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This version of NSU News has been archived as of February 28, 2019. To search through archived articles, visit nova.edu/search. To access the new version of NSU News, visit news.nova.edu.

This version of SharkBytes has been archived as of February 28, 2019. To search through archived articles, visit nova.edu/search. To access the new version of SharkBytes, visit sharkbytes.nova.edu.

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Contact

Division of Public Relations and Marketing Communications
Nova Southeastern University
3301 College Avenue
Fort Lauderdale, Florida 33314-7796

nova.edu/prmc

SharkBytes Archives

Contact

Division of Public Relations and Marketing Communications
Nova Southeastern University
3301 College Avenue
Fort Lauderdale, Florida 33314-7796

(954) 262-5353
(800) 541-6682 x25353
Fax: (954) 262-3954
communications@nova.edu

NSU Research Spotlight: Psychology Research

Jaime Tartar, Ph.D.

Jaime Tartar, Ph.D.

Jaime Tartar, Ph.D., is passionate about what she does—studying how sleep impacts daytime emotions toward the goal of improving emotional health.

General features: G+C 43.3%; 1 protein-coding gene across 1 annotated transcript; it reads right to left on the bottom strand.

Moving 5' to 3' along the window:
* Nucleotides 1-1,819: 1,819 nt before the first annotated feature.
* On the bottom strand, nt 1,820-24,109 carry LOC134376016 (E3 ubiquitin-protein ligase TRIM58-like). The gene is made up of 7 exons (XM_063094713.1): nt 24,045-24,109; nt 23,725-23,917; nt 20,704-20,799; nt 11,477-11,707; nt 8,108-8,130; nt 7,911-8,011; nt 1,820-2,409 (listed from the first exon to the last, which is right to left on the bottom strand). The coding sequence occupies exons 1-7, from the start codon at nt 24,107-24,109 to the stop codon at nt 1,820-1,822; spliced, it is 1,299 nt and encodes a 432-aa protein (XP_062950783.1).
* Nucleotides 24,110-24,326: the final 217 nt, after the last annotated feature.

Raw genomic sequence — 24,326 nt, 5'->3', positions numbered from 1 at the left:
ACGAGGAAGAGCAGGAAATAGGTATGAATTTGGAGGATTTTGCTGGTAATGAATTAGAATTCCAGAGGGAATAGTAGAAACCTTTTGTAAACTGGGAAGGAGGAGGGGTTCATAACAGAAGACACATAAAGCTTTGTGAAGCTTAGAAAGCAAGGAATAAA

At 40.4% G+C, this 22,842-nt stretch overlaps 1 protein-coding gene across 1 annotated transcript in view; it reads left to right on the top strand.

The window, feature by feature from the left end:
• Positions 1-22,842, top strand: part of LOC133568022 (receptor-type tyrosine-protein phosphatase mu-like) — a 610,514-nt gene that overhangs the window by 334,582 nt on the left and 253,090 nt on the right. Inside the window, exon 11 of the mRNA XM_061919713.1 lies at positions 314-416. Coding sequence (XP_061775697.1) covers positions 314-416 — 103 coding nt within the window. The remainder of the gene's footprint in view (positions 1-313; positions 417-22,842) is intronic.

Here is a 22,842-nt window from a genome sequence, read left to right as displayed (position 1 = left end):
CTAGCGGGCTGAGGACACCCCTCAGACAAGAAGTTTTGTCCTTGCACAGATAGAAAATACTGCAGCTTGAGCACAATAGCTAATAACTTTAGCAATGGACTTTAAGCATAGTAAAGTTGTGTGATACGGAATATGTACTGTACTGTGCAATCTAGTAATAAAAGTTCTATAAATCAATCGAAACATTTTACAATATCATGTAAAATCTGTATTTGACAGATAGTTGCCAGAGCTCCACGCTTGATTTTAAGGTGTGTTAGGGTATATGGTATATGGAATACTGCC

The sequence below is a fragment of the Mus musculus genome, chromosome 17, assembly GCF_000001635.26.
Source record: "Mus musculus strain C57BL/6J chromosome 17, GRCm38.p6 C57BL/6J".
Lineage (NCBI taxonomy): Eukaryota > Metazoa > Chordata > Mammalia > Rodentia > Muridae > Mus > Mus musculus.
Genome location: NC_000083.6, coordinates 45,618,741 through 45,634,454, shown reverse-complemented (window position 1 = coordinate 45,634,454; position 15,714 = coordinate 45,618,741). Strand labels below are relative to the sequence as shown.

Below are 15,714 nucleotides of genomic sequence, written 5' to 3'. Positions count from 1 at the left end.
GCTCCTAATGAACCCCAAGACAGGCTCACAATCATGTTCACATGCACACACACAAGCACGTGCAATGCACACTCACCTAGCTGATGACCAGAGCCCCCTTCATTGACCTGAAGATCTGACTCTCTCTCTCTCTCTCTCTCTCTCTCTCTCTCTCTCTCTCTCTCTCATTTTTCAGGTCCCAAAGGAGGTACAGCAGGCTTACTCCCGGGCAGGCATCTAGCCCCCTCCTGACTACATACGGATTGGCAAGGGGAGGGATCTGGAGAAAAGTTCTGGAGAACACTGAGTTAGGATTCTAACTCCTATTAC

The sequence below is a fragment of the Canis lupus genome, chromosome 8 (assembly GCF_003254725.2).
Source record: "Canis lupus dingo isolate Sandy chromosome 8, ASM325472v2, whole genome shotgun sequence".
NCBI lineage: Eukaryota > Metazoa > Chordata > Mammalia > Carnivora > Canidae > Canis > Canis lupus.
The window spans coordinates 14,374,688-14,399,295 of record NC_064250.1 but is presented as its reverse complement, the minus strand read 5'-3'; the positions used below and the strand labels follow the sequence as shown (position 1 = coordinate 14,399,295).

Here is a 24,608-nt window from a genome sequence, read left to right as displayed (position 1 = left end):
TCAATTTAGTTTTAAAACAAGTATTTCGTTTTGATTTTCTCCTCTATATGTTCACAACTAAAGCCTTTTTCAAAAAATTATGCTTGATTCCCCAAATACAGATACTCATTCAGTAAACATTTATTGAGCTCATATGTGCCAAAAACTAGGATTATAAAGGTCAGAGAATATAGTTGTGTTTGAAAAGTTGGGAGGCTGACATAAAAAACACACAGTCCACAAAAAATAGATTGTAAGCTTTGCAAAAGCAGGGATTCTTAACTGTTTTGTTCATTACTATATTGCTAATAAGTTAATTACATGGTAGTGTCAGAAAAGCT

Because studies indicate that most Americans are chronically sleep deprived and that some function poorly with even as much as seven hours of sleep a night, Tartar considers sleep loss a pervasive, but largely unrecognized, health concern.

“The topics of sleep and stress are interesting to everyone. I can discuss my research with a stranger on an elevator ride for two minutes or with a colleague at a conference for two hours. I always get great questions about sleep that start with ‘is it true that…,’” she says.

Tartar has yet to experience a big “eureka moment,” though she admits to a combination of excitement, nervousness, and worry during an experiment when she looks at a new data set. “My heart speeds up, and I am ridiculously tense as I scan the data set,” she says.

Since virtually no studies exist to show how sleep loss affects both emotional processing and psychological markers of emotional health, Tartar sees a field of study with limitless potential, and one with a potentially large economic and public health impact.

Tartar gets lots of satisfaction with “pretty much everything” she does at NSU. “I love that so many people are interested, and it feels great to shed light on some of the mysteries of human behavior,” she says.

“I also love working with student research assistants and watching them develop as scientists.”